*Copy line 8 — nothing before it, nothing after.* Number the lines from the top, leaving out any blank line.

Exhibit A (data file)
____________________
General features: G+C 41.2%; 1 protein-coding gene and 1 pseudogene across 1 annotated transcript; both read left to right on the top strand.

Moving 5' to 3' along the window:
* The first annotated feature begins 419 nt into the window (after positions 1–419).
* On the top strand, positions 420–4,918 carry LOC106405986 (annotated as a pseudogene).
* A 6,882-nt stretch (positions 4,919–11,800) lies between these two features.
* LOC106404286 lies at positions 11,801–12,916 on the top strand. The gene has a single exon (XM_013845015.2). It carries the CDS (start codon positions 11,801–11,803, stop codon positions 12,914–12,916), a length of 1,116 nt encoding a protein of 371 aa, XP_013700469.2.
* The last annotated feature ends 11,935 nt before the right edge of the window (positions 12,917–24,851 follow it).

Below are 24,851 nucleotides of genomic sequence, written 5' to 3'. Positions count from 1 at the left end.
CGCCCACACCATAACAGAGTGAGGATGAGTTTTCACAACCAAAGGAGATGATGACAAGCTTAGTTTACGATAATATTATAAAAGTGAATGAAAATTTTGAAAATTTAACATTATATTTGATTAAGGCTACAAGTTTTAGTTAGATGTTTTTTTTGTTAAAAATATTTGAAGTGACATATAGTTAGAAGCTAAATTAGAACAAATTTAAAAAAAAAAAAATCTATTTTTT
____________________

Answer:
Below are 24,851 nucleotides of genomic sequence, written 5' to 3'. Positions count from 1 at the left end.